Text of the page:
We are partners in building the Town of Franklin by aligning the skills and assignments of our employees with Town initiatives, values, strategies and the needs of all our citizens. We serve as a source of information and expertise that provides quality customer service for employees and citizens and their ever changing needs. We help make Franklin a great place to work and live -- professionally and personally. To do this we work to:

1. Develop an attitude of teamwork and quality in our day to day operations.
2. Create an atmosphere which fosters challenges, fun, safety, and excellence
3. Seize opportunities which demonstrate excellence execution, caring attitude and a sense of urgency.
4. Communicate in a candid and fair manner with the diverse work force from whom our Town derives its strength.
5. Commit to acting openly, equitably and consistently in our pursuit of uncompromising quality.
6. Increase participation in Town and community activities while seeking knowledge, enthusiasm and an improved quality of life for ourselves, co-workers, and the community.
7. Respect team member values which may be different from our own.
8. Accept responsibility for promoting ethical and legal conduct in personal and Town business practices.

You can find this and more information on the Town website. From the Home page, scroll over the Departments link and select More. Scroll down to find the Human Resources Department in alphabetical order.

Check out the "Conspiracy of Kindness" and "Tale of the Goose" here

If you have not picked up your hard copy of the report at Town Hall, you can try to view it online here:

Coverage of the Human Resources Department begins on Page 96.

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Second annual town-wide reading program


Join the Franklin Library for its second annual town-wide reading program designed to have everyone in the community read the same book and share ideas expressed in the book by participating in discussions, a film series and author event.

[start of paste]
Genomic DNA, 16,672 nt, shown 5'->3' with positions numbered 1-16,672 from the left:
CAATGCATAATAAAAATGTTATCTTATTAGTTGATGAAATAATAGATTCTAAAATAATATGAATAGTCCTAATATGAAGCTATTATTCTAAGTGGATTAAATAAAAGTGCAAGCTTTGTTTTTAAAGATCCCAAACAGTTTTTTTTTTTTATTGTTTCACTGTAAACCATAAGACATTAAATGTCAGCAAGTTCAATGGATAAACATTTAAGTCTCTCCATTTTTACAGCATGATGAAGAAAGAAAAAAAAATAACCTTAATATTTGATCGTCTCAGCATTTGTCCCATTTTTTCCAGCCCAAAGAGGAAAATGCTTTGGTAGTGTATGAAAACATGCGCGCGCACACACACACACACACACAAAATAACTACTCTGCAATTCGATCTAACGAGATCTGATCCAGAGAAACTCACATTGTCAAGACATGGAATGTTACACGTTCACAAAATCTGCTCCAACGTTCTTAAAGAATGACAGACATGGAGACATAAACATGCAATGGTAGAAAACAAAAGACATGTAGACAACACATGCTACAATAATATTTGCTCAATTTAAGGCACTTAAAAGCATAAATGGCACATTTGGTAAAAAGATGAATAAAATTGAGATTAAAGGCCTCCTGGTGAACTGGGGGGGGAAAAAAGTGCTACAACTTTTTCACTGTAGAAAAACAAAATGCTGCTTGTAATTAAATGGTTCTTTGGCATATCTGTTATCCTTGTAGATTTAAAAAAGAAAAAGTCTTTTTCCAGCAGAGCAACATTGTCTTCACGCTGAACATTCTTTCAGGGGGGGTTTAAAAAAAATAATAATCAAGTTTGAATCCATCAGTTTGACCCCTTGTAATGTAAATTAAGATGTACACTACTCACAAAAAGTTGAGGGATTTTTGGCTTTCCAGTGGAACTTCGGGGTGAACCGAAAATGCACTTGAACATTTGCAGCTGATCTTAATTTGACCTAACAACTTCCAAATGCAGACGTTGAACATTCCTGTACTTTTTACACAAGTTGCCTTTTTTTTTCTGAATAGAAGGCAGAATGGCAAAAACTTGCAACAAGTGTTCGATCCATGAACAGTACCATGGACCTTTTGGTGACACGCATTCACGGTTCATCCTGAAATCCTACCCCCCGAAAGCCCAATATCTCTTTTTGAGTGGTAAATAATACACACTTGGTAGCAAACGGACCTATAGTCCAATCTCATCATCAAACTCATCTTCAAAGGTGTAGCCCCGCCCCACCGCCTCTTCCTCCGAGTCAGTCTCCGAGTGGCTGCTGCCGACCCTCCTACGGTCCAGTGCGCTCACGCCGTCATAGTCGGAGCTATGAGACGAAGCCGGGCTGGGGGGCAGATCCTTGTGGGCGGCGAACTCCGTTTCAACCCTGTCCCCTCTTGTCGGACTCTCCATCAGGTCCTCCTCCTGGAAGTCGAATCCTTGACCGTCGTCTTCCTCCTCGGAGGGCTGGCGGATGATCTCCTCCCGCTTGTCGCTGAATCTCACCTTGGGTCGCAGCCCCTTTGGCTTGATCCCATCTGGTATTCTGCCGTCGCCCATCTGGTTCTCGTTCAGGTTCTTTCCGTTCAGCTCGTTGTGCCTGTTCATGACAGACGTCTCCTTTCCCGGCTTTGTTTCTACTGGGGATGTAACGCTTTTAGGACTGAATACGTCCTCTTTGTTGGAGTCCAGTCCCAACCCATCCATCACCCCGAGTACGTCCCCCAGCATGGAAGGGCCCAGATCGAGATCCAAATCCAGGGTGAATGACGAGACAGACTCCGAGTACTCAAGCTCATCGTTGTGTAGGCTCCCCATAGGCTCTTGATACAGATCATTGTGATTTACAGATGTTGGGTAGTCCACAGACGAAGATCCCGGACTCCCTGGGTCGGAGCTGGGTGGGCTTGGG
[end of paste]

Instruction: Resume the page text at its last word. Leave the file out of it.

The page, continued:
This year’s selection is "Manhunt: The twelve day chase for Lincoln’s killer," by James Swanson.

This nonfiction book tells the story of the plot to assassinate not only Lincoln but other members of his cabinet, and the hunt for the conspirators and their eventual capture. This is a story appropriate for teens as well as adults.

Copies of "Manhunt" are available at the Franklin Library.

Read the full article in the Franklin Gazette here

Monday, January 5, 2009

Senior Center closed until 1/8/09


The town’s senior center will be closed until Thursday, Jan. 8, after it lost power last week, leading to a burst pipe and sprinkler system and water damage. All of the center’s activities are suspended until then.

Damage to the center is minimal, but some computers were covered in water, said the center’s director, Karen Alves. The water largely collected on the multi-purpose room’s floor, which is linoleum, making the clean-up easier.

"Everything looks quite good," Alves said Monday. "The custodial staff was here over the weekend and did a good job, with the exception of the computer lab. We don’t know how many were damaged and are trying to determine that now."

The Dial-A-Ride service in town, operated by the Greater Attleboro Taunton Regional Transit Authority, is running as usual this week.